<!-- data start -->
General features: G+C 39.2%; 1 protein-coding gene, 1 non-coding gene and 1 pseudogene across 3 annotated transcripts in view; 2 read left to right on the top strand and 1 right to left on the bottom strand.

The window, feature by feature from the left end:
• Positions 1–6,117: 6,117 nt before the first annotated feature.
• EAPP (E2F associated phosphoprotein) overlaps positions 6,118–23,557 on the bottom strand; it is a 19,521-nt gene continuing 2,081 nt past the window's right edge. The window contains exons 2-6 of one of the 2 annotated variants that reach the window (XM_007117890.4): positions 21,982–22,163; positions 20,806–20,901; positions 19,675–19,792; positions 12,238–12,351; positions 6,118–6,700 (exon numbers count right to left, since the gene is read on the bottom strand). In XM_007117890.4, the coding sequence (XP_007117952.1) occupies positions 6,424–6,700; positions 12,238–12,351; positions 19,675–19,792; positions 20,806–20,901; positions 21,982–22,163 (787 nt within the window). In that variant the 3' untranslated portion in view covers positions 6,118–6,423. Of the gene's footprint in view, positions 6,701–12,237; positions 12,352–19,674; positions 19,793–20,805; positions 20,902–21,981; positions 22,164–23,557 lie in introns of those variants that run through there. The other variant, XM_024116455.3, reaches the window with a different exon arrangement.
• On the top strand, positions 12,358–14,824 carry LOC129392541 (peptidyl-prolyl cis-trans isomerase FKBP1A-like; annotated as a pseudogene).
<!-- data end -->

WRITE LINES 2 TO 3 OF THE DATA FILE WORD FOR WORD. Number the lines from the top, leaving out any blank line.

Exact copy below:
The window, feature by feature from the left end:
• Positions 1–6,117: 6,117 nt before the first annotated feature.